Maine’s marijuana legalization measure finally fell in favor of legalization. The “yes” votes just squeaked by the “no” votes with just a couple thousand votes to spare.
In sum, reform of marijuana laws won in eight of the nine states where it was put on the ballot, the strongest signal to date that the public is ready to embrace change and potentially put the harsh prohibitionist policies of the past behind them.
America’s new marijuana status
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Notably, advocates of reforming marijuana laws made progress in regions of the country they’d previously had little success in. On the medical marijuana sign, Florida became the first state in the South to approve a robust medical marijuana proposal. Arkansas soon followed suit, a surprising development given the chaotic history of the measure — two separate proposals were actually on the ballot there, but due to a late court ruling only one could be voted on.
Another surprise in the medical marijuana space was deep-red North Dakota, where nearly two-thirds of voters cast their ballots in favor of medical pot. That contest flew so far under the radar that there wasn’t a single poll conducted on the question.
Neighboring Montana had initially approved of a medical marijuana way back in 2004. But since then state lawmakers had steadily chipped away at the measure, eventually passing strict new rules that would have shut down many of the state’s dispensaries.
This year, medical marijuana supporters put an item on the ballot to roll back most of those restrictions. Polls seemed to indicate voter skepticism, with 51 percent opposing the ballot measure as recently as October. But in a surprising twist, they ultimately passed the measure by 58-42.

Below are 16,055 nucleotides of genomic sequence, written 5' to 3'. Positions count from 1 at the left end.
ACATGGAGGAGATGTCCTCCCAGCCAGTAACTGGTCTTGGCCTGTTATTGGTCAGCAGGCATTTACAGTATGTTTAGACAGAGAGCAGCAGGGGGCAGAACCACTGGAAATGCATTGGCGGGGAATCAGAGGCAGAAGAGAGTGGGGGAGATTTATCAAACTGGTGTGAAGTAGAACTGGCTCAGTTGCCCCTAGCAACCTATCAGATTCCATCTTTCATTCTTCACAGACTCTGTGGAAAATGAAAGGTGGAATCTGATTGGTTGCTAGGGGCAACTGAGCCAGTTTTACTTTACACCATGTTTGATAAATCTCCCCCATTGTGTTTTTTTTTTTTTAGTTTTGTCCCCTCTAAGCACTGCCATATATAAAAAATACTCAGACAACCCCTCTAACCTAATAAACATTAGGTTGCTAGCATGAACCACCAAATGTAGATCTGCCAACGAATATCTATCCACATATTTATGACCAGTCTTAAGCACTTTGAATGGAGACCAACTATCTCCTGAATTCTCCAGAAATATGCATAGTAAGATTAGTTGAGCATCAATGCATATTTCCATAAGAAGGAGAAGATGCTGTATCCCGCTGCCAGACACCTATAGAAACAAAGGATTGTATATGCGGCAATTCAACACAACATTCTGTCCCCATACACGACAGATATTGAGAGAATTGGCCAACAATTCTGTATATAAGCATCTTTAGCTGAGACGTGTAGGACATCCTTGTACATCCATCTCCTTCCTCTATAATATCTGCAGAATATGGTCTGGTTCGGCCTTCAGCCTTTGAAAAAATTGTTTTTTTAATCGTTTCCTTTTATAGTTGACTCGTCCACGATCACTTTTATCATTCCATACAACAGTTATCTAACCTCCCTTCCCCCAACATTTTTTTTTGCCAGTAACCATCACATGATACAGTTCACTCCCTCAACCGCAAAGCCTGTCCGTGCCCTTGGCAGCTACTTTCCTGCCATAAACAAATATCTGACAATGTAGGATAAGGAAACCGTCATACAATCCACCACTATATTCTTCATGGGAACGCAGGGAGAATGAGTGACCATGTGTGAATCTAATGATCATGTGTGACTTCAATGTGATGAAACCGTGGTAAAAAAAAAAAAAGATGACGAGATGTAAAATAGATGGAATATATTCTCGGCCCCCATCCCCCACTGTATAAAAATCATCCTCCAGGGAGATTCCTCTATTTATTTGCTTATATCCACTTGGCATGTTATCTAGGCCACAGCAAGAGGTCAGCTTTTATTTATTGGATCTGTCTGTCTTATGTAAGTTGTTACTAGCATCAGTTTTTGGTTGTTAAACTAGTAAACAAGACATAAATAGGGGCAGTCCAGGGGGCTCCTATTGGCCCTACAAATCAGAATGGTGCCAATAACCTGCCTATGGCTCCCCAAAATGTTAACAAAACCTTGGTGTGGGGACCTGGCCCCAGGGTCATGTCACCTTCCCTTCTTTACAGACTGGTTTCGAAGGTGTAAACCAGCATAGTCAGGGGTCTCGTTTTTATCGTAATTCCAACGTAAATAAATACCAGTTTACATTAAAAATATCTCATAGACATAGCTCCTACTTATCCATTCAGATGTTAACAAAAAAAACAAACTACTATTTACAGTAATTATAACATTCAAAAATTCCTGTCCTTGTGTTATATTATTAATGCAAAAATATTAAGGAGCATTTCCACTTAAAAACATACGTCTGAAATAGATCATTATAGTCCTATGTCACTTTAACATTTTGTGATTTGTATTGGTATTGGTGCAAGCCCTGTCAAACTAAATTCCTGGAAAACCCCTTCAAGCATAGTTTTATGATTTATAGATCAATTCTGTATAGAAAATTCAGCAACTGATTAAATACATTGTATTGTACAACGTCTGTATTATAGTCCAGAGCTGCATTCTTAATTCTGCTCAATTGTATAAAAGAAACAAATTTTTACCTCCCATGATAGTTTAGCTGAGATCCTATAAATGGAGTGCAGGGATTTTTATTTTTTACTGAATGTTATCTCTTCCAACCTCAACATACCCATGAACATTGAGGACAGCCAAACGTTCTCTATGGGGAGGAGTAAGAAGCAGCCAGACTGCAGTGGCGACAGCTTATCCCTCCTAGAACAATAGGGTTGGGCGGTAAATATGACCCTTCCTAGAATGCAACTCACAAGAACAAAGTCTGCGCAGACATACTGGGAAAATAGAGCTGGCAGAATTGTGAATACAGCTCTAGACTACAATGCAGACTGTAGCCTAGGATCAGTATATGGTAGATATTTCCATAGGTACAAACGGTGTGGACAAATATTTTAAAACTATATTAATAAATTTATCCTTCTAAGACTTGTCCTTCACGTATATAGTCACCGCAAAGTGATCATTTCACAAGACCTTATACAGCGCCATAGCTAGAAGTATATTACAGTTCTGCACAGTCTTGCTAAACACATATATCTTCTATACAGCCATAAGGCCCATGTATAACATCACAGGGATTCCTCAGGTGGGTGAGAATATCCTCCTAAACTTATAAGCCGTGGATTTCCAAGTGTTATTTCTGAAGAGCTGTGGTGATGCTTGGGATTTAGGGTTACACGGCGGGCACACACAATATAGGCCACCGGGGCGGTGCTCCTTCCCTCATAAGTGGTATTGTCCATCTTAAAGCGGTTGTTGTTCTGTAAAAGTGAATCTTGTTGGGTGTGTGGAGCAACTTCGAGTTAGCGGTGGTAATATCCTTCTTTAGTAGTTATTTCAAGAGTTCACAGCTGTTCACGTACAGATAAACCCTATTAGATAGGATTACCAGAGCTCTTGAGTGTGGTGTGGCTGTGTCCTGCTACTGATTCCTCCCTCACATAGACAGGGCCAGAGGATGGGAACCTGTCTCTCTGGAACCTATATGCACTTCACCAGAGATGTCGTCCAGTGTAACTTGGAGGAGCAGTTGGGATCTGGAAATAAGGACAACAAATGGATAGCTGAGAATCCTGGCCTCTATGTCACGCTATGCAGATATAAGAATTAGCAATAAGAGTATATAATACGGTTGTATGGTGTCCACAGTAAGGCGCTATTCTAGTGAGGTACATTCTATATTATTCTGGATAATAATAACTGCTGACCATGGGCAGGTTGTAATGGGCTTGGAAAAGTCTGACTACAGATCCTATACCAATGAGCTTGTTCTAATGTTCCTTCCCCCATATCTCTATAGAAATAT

On the recreational marijuana side, one of the biggest surprises was a strong showing in favor of legalization in Massachusetts where voters approved the measure by a strong 54-46 showing. Political and businesses leaders had come out swinging against the proposal earlier in the year. They were bolstered at the last minute by an 11th-hour donation of $850,000 to the opposition campaign from the Archdiocese of Boston. But most voters were unswayed by the arguments against marijuana.
Maine’s contest was the closest on the recreational marijuana side. But voters there ultimately passed legalization by just a few thousand votes. With the votes in Massachusetts and Maine, marijuana reformers have won their first major legalization battles on the east coast. Those victories could set the stage for efforts to legalize marijuana in other New England states via state legislatures in the coming years.
On the other side of the country, Nevada voters also approved recreational marijuana by a margin of 54 to 46. Casino magnate Sheldon Adelson almost single-handedly funded the opposition to legal pot there, giving a total of $3.35 million to legalization opponents, or about 97 percent of their total fundraising.
Adelson’s bet against pot paid off better in neighboring Arizona, where voters shot down a legalization bill by 52 to 48. Adelson gave half a million dollars to the opposition campaign in Arizona, joining forces with a number of local business interests.
But the biggest news of the evening was the decisive 56-44 win for legal marijuana in California, the nation’s most populous state and itself one of the largest economies in the world. With the vote in California the use of marijuana will become legal down the entirety of the west coast, from the Mexican border to Canada and up again to Alaska.
The victory for pot in California means that dozens of legislators in the U.S. House will soon represent the interests of a growing California-based marijuana industry, making a congressional push to resolve differences between state and federal marijuana laws all the more likely.
All told, nearly one quarter of U.S. residents will now live in states that allow the recreational use of marijuana. President Barack Obama recently predicted that this situation would make strict federal policies toward marijuana untenable.
“You’ll now have a fifth of the country that’s operating under one set of laws and four-fifths in another,” he told Bill Maher. “The Justice Department, DEA, FBI, for them to try to straddle and figure out how they’re supposed to enforce laws in some places and not in others… that is not going to be tenable.”
Christopher Ingraham writes about politics, drug policy and all things data. He previously worked at the Brookings Institution and the Pew Research Center. Follow him on Twitter @_cingraham.